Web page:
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Slavery And Christian Values In Uncle Tom´S Cavin By Harriet Beecher Stowe

1685 words - 7 pages

There are many different themes that are present throughout this play; however the two larger themes are slavery and Christian values. Throughout the play these two themes are present with every character and yet at the same time seem to be at odds with each other. When it comes to the idea of slavery, the fact that this book was written at the time to persuade the readers, especially the northerners that slavery is evil, un-Christian, and intolerable in society. Even with the idea of slavery, we can find that the play takes a great amount of time to show the fact that the slavery system does not follow the Christian values. These two themes seem to be forever intertwining with each other. ...view middle of the document...

That is Uncle Tom and the slave hunter Tom Loker, both of whom were tested at some point in their lives. Loker learns that not only are Christianity and slavery incompatible, on the other hand it can be used to actually fight slavery; when he is pushed off of the cliff and was healed by the deeply religious Quakers, he decides to actually become a Quaker. Whereas Tom’s faith is tested over and over by slavery, yet it seems no matter what he refuses to compromise his faith. Even when he his being beaten to death, he forgives his killers. In a way he becomes a model of what Christian values should be to both blacks and whites, whereas the story of his life shows evil of slavery and the very fact that it is incompatible with Christian values.
In terms of whether the play is a melodrama or not, one can clearly see there are typical characteristics of melodrama throughout the play. Melodrama is define as a sensational dramatic piece with exaggerate characters, stereotypical characters, interpersonal conflicts and exciting events intended to appeal to the emotions. From one point of view one can believe some of the actions taken place in the play are melodramatic, however from another point of view it may seem underwhelming.
However, when it comes to certain characteristics of melodrama such as the idea that play contains any single two dimensional characters that essentially do not change or grow, and then in that case it is false. When it is in fact the opposite of said characteristics as the main characters grow they seem to go through a dangerous struggle that produces a change within them. A prime example of this would the character Uncle Tom. A man who knew he was being sold from his home and family, like with the character George he could have been the stereotypical slave during this time period and ran north to gain freedom from being sold. Unlike, many of the characters in the book he loves everyone, he selflessly endures trials and tribulations thrown his way. He stands up for his belief and is reluctantly admired even by his enemies.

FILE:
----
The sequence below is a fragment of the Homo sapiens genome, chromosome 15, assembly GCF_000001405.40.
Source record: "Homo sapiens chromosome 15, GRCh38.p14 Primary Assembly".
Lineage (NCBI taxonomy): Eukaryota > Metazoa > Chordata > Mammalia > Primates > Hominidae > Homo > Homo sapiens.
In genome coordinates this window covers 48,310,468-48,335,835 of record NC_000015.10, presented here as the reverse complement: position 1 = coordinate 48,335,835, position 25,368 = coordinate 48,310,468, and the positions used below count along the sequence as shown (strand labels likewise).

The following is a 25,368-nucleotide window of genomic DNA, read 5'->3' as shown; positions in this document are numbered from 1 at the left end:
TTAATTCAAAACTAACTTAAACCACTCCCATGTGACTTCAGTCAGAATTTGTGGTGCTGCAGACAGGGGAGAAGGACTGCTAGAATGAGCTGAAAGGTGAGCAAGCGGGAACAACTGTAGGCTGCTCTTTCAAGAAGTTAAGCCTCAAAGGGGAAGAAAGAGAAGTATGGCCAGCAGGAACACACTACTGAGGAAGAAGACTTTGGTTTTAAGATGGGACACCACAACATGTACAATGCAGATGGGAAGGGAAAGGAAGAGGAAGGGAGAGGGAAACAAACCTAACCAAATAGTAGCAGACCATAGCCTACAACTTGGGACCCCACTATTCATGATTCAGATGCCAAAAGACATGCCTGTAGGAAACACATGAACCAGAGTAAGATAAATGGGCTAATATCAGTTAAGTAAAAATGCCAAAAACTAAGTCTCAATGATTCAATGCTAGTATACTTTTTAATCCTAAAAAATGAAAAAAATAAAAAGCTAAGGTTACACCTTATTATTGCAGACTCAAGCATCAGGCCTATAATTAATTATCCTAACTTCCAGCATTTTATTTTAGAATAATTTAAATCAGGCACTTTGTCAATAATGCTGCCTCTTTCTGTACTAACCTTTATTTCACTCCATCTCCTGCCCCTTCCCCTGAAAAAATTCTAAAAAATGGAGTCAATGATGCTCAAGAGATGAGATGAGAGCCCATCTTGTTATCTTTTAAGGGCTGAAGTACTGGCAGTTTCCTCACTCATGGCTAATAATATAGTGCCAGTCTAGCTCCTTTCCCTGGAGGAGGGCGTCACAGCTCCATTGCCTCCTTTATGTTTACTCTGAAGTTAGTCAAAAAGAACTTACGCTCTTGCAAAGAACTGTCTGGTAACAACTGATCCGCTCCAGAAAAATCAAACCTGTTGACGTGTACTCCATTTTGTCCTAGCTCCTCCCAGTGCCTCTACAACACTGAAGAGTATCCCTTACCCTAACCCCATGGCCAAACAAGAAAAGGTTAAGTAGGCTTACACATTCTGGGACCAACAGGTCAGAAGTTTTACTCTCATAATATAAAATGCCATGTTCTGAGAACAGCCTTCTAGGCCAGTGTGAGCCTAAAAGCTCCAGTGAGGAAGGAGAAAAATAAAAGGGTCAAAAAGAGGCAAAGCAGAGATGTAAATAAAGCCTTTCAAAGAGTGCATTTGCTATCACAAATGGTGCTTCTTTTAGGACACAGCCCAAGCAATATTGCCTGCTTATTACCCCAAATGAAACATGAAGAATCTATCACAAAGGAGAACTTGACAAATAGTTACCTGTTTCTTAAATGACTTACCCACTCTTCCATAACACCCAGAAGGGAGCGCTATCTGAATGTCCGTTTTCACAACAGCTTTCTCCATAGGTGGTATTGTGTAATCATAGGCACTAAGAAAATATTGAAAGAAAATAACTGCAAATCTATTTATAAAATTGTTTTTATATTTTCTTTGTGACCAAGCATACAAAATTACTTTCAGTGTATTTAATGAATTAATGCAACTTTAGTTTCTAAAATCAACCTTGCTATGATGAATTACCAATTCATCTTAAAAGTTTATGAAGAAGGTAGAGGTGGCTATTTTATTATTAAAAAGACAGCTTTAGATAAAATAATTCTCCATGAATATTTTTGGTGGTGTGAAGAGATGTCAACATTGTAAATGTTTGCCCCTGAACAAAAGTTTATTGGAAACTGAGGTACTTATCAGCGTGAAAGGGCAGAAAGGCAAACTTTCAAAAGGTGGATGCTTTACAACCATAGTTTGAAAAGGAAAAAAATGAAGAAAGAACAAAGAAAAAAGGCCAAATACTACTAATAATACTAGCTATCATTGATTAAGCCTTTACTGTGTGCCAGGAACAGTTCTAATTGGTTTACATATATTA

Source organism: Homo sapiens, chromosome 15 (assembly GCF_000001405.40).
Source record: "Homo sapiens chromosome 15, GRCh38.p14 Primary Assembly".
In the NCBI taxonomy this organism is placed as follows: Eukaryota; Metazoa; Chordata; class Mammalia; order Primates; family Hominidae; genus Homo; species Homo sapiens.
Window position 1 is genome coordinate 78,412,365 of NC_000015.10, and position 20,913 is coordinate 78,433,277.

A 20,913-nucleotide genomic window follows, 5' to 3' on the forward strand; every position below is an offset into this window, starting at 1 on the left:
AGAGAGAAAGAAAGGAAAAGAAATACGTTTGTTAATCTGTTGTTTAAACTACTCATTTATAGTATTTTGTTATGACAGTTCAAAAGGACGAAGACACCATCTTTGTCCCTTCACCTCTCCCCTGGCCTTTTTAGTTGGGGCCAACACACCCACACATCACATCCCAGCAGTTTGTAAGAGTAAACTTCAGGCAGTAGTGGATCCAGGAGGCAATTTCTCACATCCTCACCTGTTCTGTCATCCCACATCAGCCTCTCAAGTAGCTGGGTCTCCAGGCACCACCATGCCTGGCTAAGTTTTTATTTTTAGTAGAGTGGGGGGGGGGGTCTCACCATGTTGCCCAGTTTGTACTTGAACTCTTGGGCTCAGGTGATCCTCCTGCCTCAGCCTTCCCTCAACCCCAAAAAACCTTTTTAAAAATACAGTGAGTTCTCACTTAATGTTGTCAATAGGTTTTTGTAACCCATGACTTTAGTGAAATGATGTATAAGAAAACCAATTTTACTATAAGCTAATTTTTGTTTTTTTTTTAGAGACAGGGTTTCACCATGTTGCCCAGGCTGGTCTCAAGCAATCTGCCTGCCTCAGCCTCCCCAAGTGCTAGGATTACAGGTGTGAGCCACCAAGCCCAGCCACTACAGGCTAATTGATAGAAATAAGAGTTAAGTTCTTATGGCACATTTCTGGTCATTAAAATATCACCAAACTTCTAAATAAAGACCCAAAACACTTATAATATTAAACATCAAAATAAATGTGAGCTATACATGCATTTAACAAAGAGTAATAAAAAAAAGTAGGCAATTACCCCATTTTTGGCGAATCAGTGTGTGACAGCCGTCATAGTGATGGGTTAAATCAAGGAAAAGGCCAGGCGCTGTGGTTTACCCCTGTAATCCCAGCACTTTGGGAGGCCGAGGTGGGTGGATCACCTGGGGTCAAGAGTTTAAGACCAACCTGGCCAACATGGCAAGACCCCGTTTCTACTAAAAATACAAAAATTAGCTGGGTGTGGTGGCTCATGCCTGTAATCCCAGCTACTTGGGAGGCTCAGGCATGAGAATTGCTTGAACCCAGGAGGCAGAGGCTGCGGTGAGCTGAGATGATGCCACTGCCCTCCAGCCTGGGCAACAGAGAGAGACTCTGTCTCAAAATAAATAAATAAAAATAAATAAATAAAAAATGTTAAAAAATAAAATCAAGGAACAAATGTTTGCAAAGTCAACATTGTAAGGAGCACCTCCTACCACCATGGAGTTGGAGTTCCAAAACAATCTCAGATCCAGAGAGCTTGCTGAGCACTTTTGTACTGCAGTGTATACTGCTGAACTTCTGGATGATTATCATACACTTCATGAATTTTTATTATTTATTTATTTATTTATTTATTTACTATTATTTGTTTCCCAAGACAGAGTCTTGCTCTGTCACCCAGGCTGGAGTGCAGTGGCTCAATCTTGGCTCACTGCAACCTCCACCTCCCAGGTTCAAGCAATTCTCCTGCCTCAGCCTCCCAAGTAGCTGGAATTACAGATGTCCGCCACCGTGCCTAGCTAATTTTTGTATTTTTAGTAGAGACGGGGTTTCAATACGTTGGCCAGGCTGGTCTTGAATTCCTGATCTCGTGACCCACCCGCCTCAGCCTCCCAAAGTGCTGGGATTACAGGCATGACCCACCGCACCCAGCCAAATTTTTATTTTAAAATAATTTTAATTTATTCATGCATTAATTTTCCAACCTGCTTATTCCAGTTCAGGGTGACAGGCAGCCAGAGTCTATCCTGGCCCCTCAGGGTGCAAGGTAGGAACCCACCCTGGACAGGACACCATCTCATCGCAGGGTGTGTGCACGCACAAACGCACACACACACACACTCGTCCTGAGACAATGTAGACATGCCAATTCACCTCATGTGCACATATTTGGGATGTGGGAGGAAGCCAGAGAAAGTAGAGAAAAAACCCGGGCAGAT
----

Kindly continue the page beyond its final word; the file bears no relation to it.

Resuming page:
Therefore when I say that he is not a two dimensional character that does not change or grow, I mean that as the play goes on Uncle Tom learns a lesson from the many different characters that he passes by. Such as how he learns more about keeping his faith strong even in the worst of times from Eva. His behavior was not portrayed as one of the stereotypical black behavior during this period, but as a heroic model of what should be practices by everyone. His passive virtue is unconnected to his minority status as even those of the opposite race, sees him as nothing but a gentleman. In the end his death was unavoidable as he refuses to throw away his beliefs or run away as other black characters in the play are portrayed. In the end of the play he transcends the planes to become a three dimensional character that has shown progress and change. Therefore the play does not contain the characteristics of...

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